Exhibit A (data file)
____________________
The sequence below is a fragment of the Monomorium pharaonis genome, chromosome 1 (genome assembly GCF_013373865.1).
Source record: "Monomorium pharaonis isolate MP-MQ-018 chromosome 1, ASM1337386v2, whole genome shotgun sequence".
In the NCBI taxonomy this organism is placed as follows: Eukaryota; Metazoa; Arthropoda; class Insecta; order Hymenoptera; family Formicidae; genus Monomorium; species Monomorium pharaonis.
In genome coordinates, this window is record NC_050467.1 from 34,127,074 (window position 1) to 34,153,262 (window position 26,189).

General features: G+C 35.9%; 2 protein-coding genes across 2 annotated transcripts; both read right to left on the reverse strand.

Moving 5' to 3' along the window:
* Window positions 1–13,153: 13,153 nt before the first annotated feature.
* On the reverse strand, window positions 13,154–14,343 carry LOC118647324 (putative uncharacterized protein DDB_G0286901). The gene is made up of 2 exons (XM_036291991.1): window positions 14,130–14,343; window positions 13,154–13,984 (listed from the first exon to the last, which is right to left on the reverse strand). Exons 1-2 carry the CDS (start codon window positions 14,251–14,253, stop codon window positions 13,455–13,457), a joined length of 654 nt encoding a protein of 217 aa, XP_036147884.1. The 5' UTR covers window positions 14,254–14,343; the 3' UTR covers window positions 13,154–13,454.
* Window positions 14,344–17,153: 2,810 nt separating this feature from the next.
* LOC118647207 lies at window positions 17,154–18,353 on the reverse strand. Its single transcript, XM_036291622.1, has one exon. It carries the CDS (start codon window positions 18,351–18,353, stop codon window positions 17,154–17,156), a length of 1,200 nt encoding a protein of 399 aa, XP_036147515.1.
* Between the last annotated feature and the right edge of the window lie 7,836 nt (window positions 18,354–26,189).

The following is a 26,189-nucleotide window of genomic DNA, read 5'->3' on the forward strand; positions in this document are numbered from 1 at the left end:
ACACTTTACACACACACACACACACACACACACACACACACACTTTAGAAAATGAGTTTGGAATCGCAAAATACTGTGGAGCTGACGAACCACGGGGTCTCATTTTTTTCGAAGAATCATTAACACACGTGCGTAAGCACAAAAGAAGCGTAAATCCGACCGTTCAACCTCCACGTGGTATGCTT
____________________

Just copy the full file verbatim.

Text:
The sequence below is a fragment of the Monomorium pharaonis genome, chromosome 1 (genome assembly GCF_013373865.1).
Source record: "Monomorium pharaonis isolate MP-MQ-018 chromosome 1, ASM1337386v2, whole genome shotgun sequence".
In the NCBI taxonomy this organism is placed as follows: Eukaryota; Metazoa; Arthropoda; class Insecta; order Hymenoptera; family Formicidae; genus Monomorium; species Monomorium pharaonis.
In genome coordinates, this window is record NC_050467.1 from 34,127,074 (window position 1) to 34,153,262 (window position 26,189).

General features: G+C 35.9%; 2 protein-coding genes across 2 annotated transcripts; both read right to left on the reverse strand.

Moving 5' to 3' along the window:
* Window positions 1–13,153: 13,153 nt before the first annotated feature.
* On the reverse strand, window positions 13,154–14,343 carry LOC118647324 (putative uncharacterized protein DDB_G0286901). The gene is made up of 2 exons (XM_036291991.1): window positions 14,130–14,343; window positions 13,154–13,984 (listed from the first exon to the last, which is right to left on the reverse strand). Exons 1-2 carry the CDS (start codon window positions 14,251–14,253, stop codon window positions 13,455–13,457), a joined length of 654 nt encoding a protein of 217 aa, XP_036147884.1. The 5' UTR covers window positions 14,254–14,343; the 3' UTR covers window positions 13,154–13,454.
* Window positions 14,344–17,153: 2,810 nt separating this feature from the next.
* LOC118647207 lies at window positions 17,154–18,353 on the reverse strand. Its single transcript, XM_036291622.1, has one exon. It carries the CDS (start codon window positions 18,351–18,353, stop codon window positions 17,154–17,156), a length of 1,200 nt encoding a protein of 399 aa, XP_036147515.1.
* Between the last annotated feature and the right edge of the window lie 7,836 nt (window positions 18,354–26,189).

The following is a 26,189-nucleotide window of genomic DNA, read 5'->3' on the forward strand; positions in this document are numbered from 1 at the left end:
ACACTTTACACACACACACACACACACACACACACACACACACTTTAGAAAATGAGTTTGGAATCGCAAAATACTGTGGAGCTGACGAACCACGGGGTCTCATTTTTTTCGAAGAATCATTAACACACGTGCGTAAGCACAAAAGAAGCGTAAATCCGACCGTTCAACCTCCACGTGGTATGCTT